Dozens of mourners paid their own tributes at the funeral of a former Blackpool soldier who served during the Second World War.
Family and friends remembered the life of Frank Browning, 94, at Carleton Crematorium yesterday.
Mr Browning is believed to be one of the last surviving members of the Lancashire Fusiliers, serving in Malta and Italy between 1941 and 1945.
He died on July 12 following a battle with bowel cancer.
At an emotional service, Father Martin Murray led the tributes to the war hero.
He said: “Today is not a day to be mournful.
“Today is a day of celebration and reflection on Frank’s 94 years with us and the days he had on this earth.
“Today is a day to celebrate. To his family – you have a lifetime of memories – cherish those memories.”
More than 100 mourners packed into the venue, including the Mayor and Mayoress of Blackpool, Coun Peter Callow and Coun Maxine Callow, and ex-servicemen from various Armed Forces, who acted as standard bearer.
As well as readings, music was played, including You’ll Never Walk Alone, the Last Post, Bring Him Home and We’ll Meet Again.
Paying tribute to the former joiner, Father Murray added: “He was a small man with a big heart.
“He had a glint in his eye and admired the ladies – even in his nursing home, all the way up to his passing.
“When Frank was still alive he was still a flirt. Frank loved horses and enjoyed a flutter.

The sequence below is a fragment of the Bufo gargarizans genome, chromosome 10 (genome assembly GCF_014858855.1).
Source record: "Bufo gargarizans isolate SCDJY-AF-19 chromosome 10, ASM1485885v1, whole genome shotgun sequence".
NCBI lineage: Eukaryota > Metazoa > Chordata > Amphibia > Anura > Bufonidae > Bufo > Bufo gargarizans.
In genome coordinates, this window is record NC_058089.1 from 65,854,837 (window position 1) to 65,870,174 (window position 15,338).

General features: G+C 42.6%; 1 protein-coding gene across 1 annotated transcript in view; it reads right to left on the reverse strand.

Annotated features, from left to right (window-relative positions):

“His favourite jockey was AP McCoy. He liked gardening and a social drink. He was also good with the one -liners.”
Towards the end of the service, Father Murray invited applause for Mr Browning, a man “who has lived for so many of us and given so much for his country, for his family and for his friends.”
Fighting on the front line in Malta and Italy in the Second World War
Mr Browning served in Malta between 1941 to 1944, as well as Italy in 1945, where he was left with injuries to his arm and eyebrow following a shrapnel explosion.
Mr Browning signed up to fight as part of the 11th Battalion of the Lancashire Fusiliers in 1940.
He was stationed in Malta but in July 1944 the unit disbanded and transferred to the 66th Infantry Brigade, serving alongside the 2nd Battalion, Royal Scots, a regular unit, and 1st Battalion, Hertfordshire Regiment, a territorial unit.
The brigade became part of 1st Infantry Division which was serving in the Italian Campaign, where it took part in the fighting on the Gothic Line, suffering severe casualties. After the war ended in 1945 Mr Browning remained in the Army until 1947.